time cannot erase love

I wake – reach for you
mind dreams insist you were there
covers cold as death
hot tea steeps – steam curls question
plump for winter – chickadee

A response to an essay about Ono no Komachi on Lady Nyo’s blog. I have always enjoyed leaving poems as comments. I believe poetry should be a staring point of discussion not the ending as a stiff sculpture in a museum. I want to know what other poets are feeling when they write poems. The connection is what drives my work. I have not written much recently because I have been immersed in fiction. I discovered that I can write fiction when I am doing mostly poetry but not the other way around.


6 thoughts on “time cannot erase love

  1. This is such a beautiful poem, as always. I particularly like the insistence of the mind dreams. I can completely relate to that.

    On your poetry/fiction discovery, I wonder if it’s something to do with the openness of mind created when writing poetry, and enabling you to also incorporate fiction into your writing time. Fiction writing can be quite a closed, insular experience, with the focus on the project in question only. For that reason, it can also be emotionally draining, I find.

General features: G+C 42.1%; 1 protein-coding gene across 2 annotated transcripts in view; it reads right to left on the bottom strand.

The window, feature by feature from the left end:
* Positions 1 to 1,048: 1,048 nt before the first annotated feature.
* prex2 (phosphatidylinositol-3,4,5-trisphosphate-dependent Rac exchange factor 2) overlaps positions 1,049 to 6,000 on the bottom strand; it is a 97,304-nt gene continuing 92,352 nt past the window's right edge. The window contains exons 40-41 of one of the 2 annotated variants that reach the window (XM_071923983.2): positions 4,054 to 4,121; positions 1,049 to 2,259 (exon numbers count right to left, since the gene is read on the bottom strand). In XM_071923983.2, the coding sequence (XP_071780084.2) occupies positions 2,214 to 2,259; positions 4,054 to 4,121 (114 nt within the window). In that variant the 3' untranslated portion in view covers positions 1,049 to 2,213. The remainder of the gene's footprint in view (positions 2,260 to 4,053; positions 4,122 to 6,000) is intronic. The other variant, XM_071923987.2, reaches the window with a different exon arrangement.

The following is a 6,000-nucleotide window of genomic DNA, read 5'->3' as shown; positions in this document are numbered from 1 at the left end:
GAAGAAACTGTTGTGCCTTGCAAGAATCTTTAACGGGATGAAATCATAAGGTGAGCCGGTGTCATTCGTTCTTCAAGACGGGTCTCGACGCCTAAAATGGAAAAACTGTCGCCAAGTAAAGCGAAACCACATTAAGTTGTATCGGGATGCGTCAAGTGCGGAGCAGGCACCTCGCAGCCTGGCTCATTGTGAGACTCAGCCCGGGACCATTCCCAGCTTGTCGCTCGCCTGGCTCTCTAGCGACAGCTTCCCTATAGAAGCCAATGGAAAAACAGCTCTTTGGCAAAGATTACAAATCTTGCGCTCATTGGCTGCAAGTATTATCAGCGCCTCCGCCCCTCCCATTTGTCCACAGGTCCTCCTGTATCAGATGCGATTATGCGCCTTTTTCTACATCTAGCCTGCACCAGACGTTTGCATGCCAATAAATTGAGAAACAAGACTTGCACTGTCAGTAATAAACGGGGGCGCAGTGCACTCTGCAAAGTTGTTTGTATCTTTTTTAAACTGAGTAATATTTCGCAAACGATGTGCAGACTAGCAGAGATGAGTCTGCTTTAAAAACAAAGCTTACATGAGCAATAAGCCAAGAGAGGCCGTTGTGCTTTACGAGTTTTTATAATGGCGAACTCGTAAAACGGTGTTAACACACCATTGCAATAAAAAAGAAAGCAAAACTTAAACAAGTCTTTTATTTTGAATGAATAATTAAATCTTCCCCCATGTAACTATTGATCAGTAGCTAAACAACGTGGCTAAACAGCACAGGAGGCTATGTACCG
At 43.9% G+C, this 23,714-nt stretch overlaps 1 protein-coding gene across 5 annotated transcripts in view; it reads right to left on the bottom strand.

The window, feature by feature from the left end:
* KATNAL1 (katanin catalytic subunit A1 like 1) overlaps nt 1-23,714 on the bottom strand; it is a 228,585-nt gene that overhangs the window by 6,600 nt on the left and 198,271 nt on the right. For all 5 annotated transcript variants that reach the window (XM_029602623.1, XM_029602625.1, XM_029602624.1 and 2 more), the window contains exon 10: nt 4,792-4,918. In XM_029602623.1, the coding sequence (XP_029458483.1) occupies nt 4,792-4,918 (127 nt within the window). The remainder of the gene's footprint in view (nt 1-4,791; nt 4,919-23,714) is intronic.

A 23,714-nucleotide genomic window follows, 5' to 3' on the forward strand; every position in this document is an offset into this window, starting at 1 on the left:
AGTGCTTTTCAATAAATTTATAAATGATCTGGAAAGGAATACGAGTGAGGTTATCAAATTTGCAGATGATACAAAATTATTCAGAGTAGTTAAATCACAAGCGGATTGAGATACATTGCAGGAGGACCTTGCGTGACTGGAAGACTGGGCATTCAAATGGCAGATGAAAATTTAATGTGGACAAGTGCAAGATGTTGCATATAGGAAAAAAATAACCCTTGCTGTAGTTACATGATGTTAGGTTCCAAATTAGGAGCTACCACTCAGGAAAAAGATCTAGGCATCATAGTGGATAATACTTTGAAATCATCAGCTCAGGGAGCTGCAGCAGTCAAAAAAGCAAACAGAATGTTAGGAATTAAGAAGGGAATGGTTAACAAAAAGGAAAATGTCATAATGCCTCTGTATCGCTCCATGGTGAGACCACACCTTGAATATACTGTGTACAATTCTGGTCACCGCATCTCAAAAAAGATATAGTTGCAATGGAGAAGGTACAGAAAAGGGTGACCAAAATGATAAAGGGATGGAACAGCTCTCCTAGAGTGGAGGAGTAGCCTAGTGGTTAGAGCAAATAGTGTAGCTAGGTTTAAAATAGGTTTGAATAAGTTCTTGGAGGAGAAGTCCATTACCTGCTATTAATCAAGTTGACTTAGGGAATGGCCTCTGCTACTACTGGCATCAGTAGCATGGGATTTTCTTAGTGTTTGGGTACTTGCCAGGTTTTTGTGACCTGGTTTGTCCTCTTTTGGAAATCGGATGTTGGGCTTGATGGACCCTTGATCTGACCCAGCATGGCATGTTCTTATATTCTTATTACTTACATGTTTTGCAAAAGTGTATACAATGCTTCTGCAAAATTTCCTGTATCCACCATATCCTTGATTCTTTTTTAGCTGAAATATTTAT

Liked by 1 person

  2. Oh! I think Ina is on to something! Poetry, because it is so emotional at times…just loosens us up. Creativity comes trickling down and onto the page!
    Poetry is about YOU…or so directly through you…it’s this internal dialogue with yourself and your experiences. Writing novels is a bit different. I frequently feel like I’m put on ‘hold’ while the dialogue and activity of my characters are all going on above my head. LOL! This can be good, and it also can get out of control. I have to walk away at times….and just reattach myself with poetry. Ignoring the characters in my book.
    And when you write a poem, like the one above….a call and answer process…it continues out the experience…weaves a tighter mesh. I love that….and this was done….for centuries before us. A wonderful way to continue a theme or conversation. Too many poets, good poets…today….don’t do this at all. We are too individualized in our poetry. I take my hat (if I was wearing one…) off tho you, Brian. I loved your poem.


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